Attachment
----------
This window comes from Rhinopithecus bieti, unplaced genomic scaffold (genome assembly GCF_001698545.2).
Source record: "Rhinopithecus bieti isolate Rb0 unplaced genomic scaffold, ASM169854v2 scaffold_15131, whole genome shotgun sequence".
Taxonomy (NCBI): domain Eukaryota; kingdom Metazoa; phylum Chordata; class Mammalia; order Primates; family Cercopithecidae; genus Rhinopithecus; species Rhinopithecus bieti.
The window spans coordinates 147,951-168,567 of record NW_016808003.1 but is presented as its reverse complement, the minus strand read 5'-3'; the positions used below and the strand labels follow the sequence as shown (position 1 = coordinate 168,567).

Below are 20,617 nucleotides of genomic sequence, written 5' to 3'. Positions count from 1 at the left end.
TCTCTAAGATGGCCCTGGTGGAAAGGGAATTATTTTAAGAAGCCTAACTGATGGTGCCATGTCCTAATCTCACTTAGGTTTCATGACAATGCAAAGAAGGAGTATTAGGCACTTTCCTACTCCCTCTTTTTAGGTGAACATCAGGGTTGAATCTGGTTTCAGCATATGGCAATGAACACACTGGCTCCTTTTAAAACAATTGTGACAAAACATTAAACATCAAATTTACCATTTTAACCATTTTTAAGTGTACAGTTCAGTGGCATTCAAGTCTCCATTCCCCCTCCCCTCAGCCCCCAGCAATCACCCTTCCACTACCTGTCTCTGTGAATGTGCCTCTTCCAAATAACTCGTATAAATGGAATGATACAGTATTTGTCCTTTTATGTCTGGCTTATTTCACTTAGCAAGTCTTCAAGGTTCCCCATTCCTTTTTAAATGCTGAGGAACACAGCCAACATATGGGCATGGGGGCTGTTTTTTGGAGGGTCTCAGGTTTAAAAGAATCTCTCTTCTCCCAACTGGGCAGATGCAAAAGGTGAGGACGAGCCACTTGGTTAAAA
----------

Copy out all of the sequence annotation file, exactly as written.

This window comes from Rhinopithecus bieti, unplaced genomic scaffold (genome assembly GCF_001698545.2).
Source record: "Rhinopithecus bieti isolate Rb0 unplaced genomic scaffold, ASM169854v2 scaffold_15131, whole genome shotgun sequence".
Taxonomy (NCBI): domain Eukaryota; kingdom Metazoa; phylum Chordata; class Mammalia; order Primates; family Cercopithecidae; genus Rhinopithecus; species Rhinopithecus bieti.
The window spans coordinates 147,951-168,567 of record NW_016808003.1 but is presented as its reverse complement, the minus strand read 5'-3'; the positions used below and the strand labels follow the sequence as shown (position 1 = coordinate 168,567).

Below are 20,617 nucleotides of genomic sequence, written 5' to 3'. Positions count from 1 at the left end.
TCTCTAAGATGGCCCTGGTGGAAAGGGAATTATTTTAAGAAGCCTAACTGATGGTGCCATGTCCTAATCTCACTTAGGTTTCATGACAATGCAAAGAAGGAGTATTAGGCACTTTCCTACTCCCTCTTTTTAGGTGAACATCAGGGTTGAATCTGGTTTCAGCATATGGCAATGAACACACTGGCTCCTTTTAAAACAATTGTGACAAAACATTAAACATCAAATTTACCATTTTAACCATTTTTAAGTGTACAGTTCAGTGGCATTCAAGTCTCCATTCCCCCTCCCCTCAGCCCCCAGCAATCACCCTTCCACTACCTGTCTCTGTGAATGTGCCTCTTCCAAATAACTCGTATAAATGGAATGATACAGTATTTGTCCTTTTATGTCTGGCTTATTTCACTTAGCAAGTCTTCAAGGTTCCCCATTCCTTTTTAAATGCTGAGGAACACAGCCAACATATGGGCATGGGGGCTGTTTTTTGGAGGGTCTCAGGTTTAAAAGAATCTCTCTTCTCCCAACTGGGCAGATGCAAAAGGTGAGGACGAGCCACTTGGTTAAAA